...but it's not much clearer where he stands. George Parker of the Financial Times calls it "lacklustre" and suggests that it will only confirm the widespread suspicion that Mr Brown isn't very interested in foreign affairs. The Daily Mail's Ben Brogan ridicules phrases like a "new network of changemakers". "Guff," he calls it.
(1) The Prime Minister is determined to face down the excesses of anti-Americanism on the British left. Speaking at the Lord Mayor of London's banquet, Mr Brown said:
"It is no secret that I am a life-long admirer of America. I have no truck with anti-Americanism in Britain or elsewhere in Europe and I believe that our ties with America - founded on values we share - constitute our most important bilateral relationship. And it is good for Britain, for Europe and for the wider world that today France and Germany and the European Union are building stronger relationships with America."
(2) There is no big break with the Blair era. Although inch by inch Gordon Brown has been withdrawing from Iraq, James Forsyth at The Spectator believes that the overall continuity with the Blair era is noteworthy (as does Jonathan Levy at Sky). James is also interested in hints of a willingness to work outside of the UN:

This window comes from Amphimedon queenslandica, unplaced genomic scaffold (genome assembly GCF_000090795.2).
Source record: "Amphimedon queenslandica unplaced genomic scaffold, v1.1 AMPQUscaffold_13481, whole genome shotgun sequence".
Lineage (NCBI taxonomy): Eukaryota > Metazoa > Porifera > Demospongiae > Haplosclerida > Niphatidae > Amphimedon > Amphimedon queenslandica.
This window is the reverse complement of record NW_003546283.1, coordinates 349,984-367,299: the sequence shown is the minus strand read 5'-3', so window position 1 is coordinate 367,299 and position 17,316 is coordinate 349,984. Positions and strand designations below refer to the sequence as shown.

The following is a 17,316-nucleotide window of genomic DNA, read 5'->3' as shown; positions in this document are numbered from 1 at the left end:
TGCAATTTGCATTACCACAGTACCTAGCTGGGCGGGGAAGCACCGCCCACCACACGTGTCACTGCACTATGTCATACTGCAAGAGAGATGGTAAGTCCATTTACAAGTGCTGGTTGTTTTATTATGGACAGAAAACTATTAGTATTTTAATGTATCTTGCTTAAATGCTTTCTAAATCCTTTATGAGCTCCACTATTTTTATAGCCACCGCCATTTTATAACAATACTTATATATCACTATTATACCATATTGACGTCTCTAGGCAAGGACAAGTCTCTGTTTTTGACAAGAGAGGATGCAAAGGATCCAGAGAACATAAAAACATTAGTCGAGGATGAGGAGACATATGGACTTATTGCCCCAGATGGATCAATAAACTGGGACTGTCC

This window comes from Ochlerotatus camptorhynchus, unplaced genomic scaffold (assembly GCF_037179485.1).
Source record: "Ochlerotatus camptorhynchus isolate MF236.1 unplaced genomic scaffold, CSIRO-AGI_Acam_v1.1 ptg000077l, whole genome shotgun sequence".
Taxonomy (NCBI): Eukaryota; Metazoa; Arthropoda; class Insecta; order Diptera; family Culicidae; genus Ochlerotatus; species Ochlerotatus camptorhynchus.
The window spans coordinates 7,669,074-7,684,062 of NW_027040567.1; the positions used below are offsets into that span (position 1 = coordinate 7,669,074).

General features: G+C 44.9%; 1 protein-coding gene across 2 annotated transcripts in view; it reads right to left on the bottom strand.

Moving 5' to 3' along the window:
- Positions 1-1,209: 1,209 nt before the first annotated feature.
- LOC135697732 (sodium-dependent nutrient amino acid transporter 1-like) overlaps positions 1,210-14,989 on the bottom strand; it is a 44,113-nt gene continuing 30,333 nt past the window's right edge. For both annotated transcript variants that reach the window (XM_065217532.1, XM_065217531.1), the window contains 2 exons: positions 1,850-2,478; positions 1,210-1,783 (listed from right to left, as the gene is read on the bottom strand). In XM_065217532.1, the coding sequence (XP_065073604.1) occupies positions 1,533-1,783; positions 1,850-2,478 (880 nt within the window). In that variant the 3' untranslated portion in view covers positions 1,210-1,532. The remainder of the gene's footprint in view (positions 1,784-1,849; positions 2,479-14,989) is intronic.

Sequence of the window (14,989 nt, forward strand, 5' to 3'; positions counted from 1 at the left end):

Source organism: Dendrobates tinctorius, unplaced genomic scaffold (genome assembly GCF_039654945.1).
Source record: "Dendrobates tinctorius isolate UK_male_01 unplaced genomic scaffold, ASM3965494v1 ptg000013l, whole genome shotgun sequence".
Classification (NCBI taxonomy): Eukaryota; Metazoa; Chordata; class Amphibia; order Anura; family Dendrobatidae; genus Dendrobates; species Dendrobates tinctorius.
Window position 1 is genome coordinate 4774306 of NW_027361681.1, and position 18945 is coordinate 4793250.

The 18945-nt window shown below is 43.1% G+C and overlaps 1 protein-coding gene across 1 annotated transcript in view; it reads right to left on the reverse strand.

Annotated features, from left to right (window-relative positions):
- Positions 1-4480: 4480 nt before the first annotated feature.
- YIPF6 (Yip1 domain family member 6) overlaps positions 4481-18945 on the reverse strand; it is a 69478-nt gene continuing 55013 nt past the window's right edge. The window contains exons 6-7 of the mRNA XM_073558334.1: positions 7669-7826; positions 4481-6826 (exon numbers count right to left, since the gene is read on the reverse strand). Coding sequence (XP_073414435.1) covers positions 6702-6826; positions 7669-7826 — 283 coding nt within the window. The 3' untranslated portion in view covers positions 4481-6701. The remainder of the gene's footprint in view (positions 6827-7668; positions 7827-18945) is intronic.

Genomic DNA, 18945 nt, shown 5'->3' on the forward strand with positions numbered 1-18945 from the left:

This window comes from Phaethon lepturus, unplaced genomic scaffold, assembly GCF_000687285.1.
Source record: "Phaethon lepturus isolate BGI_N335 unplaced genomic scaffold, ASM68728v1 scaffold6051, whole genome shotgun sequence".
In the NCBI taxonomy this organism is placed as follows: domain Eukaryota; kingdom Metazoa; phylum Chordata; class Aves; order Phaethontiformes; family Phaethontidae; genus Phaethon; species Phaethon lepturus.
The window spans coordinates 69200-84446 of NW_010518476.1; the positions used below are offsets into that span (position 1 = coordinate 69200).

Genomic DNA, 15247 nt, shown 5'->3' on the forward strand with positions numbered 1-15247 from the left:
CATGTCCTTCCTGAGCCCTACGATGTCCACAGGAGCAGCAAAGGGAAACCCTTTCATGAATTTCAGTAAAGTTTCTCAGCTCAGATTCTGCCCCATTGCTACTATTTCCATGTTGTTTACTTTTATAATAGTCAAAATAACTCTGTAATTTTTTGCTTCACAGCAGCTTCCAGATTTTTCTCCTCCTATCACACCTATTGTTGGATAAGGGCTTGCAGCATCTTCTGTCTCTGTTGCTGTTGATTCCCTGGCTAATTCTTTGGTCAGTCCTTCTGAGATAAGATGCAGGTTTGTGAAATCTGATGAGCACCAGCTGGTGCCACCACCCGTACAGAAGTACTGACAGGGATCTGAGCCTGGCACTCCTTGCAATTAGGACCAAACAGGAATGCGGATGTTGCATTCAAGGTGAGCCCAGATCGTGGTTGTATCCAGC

"One phrase in the speech which deserves special attention is, “resolutions matter results matter even more.” Now I might be vastly over-interpreting this line but in foreign-policy speak this kind of reasoning is a standard defence for working outside the framework of the UN when necessary."
(3) British politicians are keeping their foreign policy options open. Although there is slightly more interventionist rhetoric in Brown's speech than a recent foreign policy speech by Conservative leader David Cameron, neither of Britain's two main political parties are wanting to commit to any strong positions for the time being. Britain's third party - the Liberal Democrats - is clear that all international military action should be endorsed by the UN, that Europe needs a more united foreign and defence policy, that troops must come out of Iraq quickly, that military action against Iran would be wrong. Britain's two main parties are eschewing certainties, however, and are waiting and watching.
Full Brown speech here.